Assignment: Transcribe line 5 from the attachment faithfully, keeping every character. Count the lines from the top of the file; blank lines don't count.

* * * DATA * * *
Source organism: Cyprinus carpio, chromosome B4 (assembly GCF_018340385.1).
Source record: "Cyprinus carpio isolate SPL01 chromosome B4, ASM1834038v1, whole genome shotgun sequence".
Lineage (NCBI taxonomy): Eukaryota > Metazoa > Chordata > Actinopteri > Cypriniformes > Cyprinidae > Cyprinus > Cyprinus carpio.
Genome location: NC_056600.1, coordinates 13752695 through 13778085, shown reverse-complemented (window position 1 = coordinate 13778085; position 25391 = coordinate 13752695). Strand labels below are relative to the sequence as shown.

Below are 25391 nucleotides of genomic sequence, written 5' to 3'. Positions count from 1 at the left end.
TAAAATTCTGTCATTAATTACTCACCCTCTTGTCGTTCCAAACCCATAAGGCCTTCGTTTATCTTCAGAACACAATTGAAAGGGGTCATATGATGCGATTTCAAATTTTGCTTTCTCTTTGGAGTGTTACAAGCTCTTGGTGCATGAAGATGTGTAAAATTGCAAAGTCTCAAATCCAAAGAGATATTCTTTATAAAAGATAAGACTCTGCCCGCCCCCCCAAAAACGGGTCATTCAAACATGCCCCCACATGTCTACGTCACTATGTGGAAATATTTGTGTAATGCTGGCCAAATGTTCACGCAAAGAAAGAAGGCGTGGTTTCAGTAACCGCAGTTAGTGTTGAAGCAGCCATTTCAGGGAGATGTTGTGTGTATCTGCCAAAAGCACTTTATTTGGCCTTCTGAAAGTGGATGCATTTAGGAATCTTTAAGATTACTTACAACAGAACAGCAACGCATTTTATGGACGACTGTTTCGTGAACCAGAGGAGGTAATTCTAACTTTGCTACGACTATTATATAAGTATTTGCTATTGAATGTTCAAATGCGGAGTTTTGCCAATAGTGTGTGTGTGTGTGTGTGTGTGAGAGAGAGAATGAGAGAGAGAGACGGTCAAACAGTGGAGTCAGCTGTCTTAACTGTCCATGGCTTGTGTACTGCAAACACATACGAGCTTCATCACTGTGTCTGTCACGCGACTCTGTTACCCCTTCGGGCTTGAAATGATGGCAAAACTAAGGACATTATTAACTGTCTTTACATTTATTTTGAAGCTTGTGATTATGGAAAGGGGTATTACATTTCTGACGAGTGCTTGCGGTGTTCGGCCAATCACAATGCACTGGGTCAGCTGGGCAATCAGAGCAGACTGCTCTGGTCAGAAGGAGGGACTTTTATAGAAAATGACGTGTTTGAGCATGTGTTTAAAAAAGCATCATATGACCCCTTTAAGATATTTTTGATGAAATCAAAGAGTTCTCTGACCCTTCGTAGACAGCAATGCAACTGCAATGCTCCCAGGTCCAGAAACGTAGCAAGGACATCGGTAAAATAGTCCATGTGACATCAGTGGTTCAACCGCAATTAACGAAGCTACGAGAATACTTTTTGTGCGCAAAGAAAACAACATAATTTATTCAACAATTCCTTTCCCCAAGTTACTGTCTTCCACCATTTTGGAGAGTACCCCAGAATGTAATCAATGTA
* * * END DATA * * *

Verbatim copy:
Below are 25391 nucleotides of genomic sequence, written 5' to 3'. Positions count from 1 at the left end.